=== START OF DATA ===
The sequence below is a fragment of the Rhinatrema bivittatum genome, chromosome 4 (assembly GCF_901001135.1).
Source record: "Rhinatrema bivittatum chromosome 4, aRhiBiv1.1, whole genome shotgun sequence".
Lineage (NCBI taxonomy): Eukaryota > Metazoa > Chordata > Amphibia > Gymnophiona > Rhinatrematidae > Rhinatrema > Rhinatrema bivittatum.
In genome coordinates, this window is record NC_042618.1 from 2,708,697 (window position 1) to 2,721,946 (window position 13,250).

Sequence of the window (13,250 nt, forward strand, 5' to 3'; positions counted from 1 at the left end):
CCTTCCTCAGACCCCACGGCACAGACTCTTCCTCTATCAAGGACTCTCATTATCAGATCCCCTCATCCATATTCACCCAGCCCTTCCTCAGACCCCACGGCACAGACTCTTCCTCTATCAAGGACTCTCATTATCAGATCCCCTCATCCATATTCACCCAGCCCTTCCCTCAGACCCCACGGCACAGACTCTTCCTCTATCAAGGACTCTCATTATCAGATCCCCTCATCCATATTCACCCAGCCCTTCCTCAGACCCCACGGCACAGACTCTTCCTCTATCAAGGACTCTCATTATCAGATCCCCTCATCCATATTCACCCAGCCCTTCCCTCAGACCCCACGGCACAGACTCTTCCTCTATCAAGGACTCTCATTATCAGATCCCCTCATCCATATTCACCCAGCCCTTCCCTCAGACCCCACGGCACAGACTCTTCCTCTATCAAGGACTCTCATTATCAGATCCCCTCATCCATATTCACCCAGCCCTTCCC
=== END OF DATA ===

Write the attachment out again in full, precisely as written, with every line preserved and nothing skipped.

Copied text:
The sequence below is a fragment of the Rhinatrema bivittatum genome, chromosome 4 (assembly GCF_901001135.1).
Source record: "Rhinatrema bivittatum chromosome 4, aRhiBiv1.1, whole genome shotgun sequence".
Lineage (NCBI taxonomy): Eukaryota > Metazoa > Chordata > Amphibia > Gymnophiona > Rhinatrematidae > Rhinatrema > Rhinatrema bivittatum.
In genome coordinates, this window is record NC_042618.1 from 2,708,697 (window position 1) to 2,721,946 (window position 13,250).

Sequence of the window (13,250 nt, forward strand, 5' to 3'; positions counted from 1 at the left end):
CCTTCCTCAGACCCCACGGCACAGACTCTTCCTCTATCAAGGACTCTCATTATCAGATCCCCTCATCCATATTCACCCAGCCCTTCCTCAGACCCCACGGCACAGACTCTTCCTCTATCAAGGACTCTCATTATCAGATCCCCTCATCCATATTCACCCAGCCCTTCCCTCAGACCCCACGGCACAGACTCTTCCTCTATCAAGGACTCTCATTATCAGATCCCCTCATCCATATTCACCCAGCCCTTCCTCAGACCCCACGGCACAGACTCTTCCTCTATCAAGGACTCTCATTATCAGATCCCCTCATCCATATTCACCCAGCCCTTCCCTCAGACCCCACGGCACAGACTCTTCCTCTATCAAGGACTCTCATTATCAGATCCCCTCATCCATATTCACCCAGCCCTTCCCTCAGACCCCACGGCACAGACTCTTCCTCTATCAAGGACTCTCATTATCAGATCCCCTCATCCATATTCACCCAGCCCTTCCC